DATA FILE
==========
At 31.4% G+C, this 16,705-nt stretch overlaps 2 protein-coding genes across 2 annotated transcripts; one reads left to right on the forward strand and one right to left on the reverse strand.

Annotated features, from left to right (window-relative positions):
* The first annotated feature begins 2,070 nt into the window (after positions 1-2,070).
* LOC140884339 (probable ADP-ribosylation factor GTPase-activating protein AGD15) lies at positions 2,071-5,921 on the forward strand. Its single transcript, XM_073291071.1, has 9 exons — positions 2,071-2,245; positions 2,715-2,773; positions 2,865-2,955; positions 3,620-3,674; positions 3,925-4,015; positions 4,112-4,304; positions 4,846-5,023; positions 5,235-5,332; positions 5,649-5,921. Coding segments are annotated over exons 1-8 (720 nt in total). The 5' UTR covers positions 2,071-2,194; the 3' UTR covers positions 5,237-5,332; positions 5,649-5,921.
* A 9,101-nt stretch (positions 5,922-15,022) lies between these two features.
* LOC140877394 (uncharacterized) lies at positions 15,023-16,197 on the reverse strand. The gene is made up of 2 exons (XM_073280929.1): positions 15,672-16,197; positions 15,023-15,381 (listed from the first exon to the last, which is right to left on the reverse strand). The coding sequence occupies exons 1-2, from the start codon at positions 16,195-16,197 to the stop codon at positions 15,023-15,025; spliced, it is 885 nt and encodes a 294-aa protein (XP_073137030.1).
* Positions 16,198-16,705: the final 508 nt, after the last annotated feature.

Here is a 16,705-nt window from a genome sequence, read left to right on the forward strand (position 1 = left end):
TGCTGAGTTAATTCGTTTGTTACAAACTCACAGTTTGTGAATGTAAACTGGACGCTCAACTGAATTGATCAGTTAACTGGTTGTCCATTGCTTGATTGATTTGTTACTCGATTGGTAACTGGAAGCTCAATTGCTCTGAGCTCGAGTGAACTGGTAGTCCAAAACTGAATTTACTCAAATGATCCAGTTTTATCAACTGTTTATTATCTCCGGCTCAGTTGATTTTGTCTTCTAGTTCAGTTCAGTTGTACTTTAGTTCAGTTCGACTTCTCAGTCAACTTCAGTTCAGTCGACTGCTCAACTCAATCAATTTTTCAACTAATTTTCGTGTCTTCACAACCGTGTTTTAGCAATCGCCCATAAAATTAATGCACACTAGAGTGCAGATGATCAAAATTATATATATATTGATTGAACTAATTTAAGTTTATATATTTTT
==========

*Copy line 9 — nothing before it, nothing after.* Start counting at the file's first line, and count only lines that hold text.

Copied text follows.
TGCTGAGTTAATTCGTTTGTTACAAACTCACAGTTTGTGAATGTAAACTGGACGCTCAACTGAATTGATCAGTTAACTGGTTGTCCATTGCTTGATTGATTTGTTACTCGATTGGTAACTGGAAGCTCAATTGCTCTGAGCTCGAGTGAACTGGTAGTCCAAAACTGAATTTACTCAAATGATCCAGTTTTATCAACTGTTTATTATCTCCGGCTCAGTTGATTTTGTCTTCTAGTTCAGTTCAGTTGTACTTTAGTTCAGTTCGACTTCTCAGTCAACTTCAGTTCAGTCGACTGCTCAACTCAATCAATTTTTCAACTAATTTTCGTGTCTTCACAACCGTGTTTTAGCAATCGCCCATAAAATTAATGCACACTAGAGTGCAGATGATCAAAATTATATATATATTGATTGAACTAATTTAAGTTTATATATTTTT